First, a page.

|US20020130435 *||23 Oct 2001||19 Sep 2002||Meyering Mark T.||Systems and methods for manufacturing reinforced, three-zone microporous membrane|
|US20020179521 *||5 Jun 2002||5 Dic 2002||Paul C. Thomas||Expansion resistant filter cartridge|
|US20030026738 *||29 May 2002||6 Feb 2003||Biolex, Inc.||Plate and method for high throughput screening|
|US20030150808 *||5 Feb 2002||14 Ago 2003||Hirofumi Morikawa||Separating film, separating film element, separating film module, sewage and waste water treatment device, and separating film manufacturing method|
|US20040048392 *||9 Sep 2002||11 Mar 2004||The Gov't Of The U.S.A As Represented By The Secretary Of The Dept.Of Health And Human Services||Container for drying biological samples, method of making such container, and method of using same|
|US20080067127 *||31 Oct 2007||20 Mar 2008||Hirofumi Morikawa||Method of sewage treatment and sewage treatment apparatus|
|US20080096269 *||13 Dic 2007||24 Abr 2008||Biolex Therapeutics, Inc.||Plate and method for high throughput screening|
|US20080096270 *||13 Dic 2007||24 Abr 2008||Biolex Therapeutics, Inc.||Plate and method for high throughput screening|
|US20080096272 *||13 Dic 2007||24 Abr 2008||Biolex Therapeutics, Inc.||Plate and method for high throughput screening|
|US20080098585 *||13 Dic 2007||1 May 2008||Biolex Therapeutics, Inc.||Plate and method for high throughput screening|
|US20080102518 *||13 Dic 2007||1 May 2008||Biolex Therapeutics, Inc.||Plate and method for high throughput screening|
|US20110226689 *||18 Sep 2009||22 Sep 2011||Toray Industries, Inc.||Separation membrane and method for producing the same|
|US20120012520 *||7 Jul 2011||19 Ene 2012||Korea Institute Of Science And Technology||Forward osmosis membranes and method for fabricating the same|
|US20140094076 *||14 Jun 2012||3 Abr 2014||James S. Mrozinski||Microporous Materials With Fibrillar Mesh Structure and Methods of Making and Using the Same|
|US20140178582 *||26 Jul 2012||26 Jun 2014||Dow Global Technologies Llc||Composite membrane formed from polymer blend including self-assembling block copolymers|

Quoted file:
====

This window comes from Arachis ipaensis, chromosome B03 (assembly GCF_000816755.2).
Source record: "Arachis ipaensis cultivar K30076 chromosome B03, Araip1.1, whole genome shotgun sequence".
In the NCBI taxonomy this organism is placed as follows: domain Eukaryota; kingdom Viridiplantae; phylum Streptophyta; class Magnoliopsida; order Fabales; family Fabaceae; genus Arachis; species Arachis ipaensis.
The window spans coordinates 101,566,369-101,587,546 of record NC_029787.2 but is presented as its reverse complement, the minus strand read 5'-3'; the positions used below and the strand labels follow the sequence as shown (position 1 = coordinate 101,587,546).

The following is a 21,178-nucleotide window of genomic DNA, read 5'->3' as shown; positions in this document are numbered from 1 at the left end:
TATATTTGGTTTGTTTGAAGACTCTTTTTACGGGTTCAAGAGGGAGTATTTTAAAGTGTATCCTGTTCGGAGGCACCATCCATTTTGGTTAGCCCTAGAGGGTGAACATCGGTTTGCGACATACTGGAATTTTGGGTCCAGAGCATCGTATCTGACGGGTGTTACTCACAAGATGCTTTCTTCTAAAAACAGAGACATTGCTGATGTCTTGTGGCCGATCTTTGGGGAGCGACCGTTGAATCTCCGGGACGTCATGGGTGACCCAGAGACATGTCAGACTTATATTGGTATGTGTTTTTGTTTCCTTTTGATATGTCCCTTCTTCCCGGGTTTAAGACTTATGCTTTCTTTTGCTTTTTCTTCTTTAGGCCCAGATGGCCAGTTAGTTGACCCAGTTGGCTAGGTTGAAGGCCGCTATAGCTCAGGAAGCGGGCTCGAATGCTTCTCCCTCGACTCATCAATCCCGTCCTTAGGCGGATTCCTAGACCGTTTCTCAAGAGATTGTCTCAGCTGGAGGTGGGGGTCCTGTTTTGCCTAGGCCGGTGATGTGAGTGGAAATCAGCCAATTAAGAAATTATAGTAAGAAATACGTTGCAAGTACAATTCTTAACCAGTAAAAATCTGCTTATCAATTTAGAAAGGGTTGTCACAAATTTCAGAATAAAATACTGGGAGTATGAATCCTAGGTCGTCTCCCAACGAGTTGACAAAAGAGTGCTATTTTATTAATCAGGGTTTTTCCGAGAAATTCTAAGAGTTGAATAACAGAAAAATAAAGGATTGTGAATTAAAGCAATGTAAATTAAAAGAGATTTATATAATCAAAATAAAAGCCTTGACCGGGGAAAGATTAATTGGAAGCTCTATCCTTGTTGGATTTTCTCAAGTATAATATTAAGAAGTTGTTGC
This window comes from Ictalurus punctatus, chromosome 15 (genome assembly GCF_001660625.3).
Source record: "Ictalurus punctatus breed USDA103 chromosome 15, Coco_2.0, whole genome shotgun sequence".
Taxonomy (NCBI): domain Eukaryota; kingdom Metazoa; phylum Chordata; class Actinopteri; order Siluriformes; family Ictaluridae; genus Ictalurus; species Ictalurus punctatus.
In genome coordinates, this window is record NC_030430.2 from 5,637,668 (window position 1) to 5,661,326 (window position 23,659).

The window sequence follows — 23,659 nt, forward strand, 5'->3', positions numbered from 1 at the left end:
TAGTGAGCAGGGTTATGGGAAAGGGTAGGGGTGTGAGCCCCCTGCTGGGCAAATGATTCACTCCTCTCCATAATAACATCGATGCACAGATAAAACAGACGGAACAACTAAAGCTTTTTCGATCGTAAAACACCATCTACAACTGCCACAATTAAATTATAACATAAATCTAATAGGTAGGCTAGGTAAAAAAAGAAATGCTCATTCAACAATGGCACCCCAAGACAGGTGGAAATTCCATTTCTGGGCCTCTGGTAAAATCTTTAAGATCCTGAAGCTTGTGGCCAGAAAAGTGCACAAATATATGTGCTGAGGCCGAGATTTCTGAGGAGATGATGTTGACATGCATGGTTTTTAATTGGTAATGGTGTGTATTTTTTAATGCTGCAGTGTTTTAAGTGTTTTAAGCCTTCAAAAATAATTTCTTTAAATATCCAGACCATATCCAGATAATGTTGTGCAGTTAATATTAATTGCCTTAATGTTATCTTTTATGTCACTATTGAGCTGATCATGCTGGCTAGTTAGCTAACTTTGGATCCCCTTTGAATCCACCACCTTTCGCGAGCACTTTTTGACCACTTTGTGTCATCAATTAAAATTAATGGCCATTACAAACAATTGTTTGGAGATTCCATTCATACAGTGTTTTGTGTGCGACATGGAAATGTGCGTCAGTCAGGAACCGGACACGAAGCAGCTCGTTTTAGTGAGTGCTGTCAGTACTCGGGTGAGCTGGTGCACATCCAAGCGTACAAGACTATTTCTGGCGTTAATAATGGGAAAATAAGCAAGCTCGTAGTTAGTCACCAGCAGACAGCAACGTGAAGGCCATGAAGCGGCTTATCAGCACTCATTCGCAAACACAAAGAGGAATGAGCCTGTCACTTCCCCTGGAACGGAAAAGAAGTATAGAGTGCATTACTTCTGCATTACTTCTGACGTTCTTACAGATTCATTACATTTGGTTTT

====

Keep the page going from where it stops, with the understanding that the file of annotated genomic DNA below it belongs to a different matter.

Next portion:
|WO2002064240A1 *||5 Feb 2002||22 Ago 2002||Toray Industries, Inc.||Separating film, separating film element, separating film module, sewage and waste water treatment device, and separating film manufacturing method|
|Clasificación de EE.UU.||210/490, 210/489, 210/500.42, 210/506|
|Clasificación internacional||B01D71/34, C08J9/28, B01D69/10|
|Clasificación cooperativa||B01D71/34, B01D69/10|
|Clasificación europea||B01D69/10, B01D71/34|
|30 Abr 1998||AS||Assignment|
Owner name: CORNING INCORPORATED, A CORPORATION ORGANIZED AND
Free format text: TRANSFER BY OPERATION OF LAW EFFECTIVE DECEMBER 31, 1997 DUE TO THE DISSOLUTION OF CORNING COSTAR CORPORATION, UNDER DELAWARE LAW CORNING INCORPORATED, BEING THE SOLE SHAREHOLDER OF CORNING COSTAR CORPORATION, BECAME THE OWNER OF ALL ASSETS, INCLUDING PATENTS, UPON THE DISSOLUTION OF CORNING COSTAR CORPORATION.;ASSIGNOR:CORNING COSTAR CORPORATION, A CORPORATION EXISTING UNDER THE LAWS OF THE STATE OF DELAWARE;REEL/FRAME:009157/0643
Effective date: 19971231
|29 May 1998||FPAY||Fee payment|
Year of fee payment: 4
|23 Sep 1999||AS||Assignment|
Owner name: WHATMAN INC., MASSACHUSETTS
Free format text: ASSIGNMENT OF ASSIGNORS INTEREST;ASSIGNOR:CORNING INCORPORATED;REEL/FRAME:010272/0770
Effective date: 19990611
|8 May 2002||FPAY||Fee payment|
Year of fee payment: 8
|4 May 2006||FPAY||Fee payment|
Year of fee payment: 12
|4 Ago 2011||AS||Assignment|
Effective date: 20110314
Owner name: GE HEALTHCARE BIO-SCIENCES CORP., NEW JERSEY
Free format text: MERGER;ASSIGNOR:WHATMAN, INC.;REEL/FRAME:026700/0634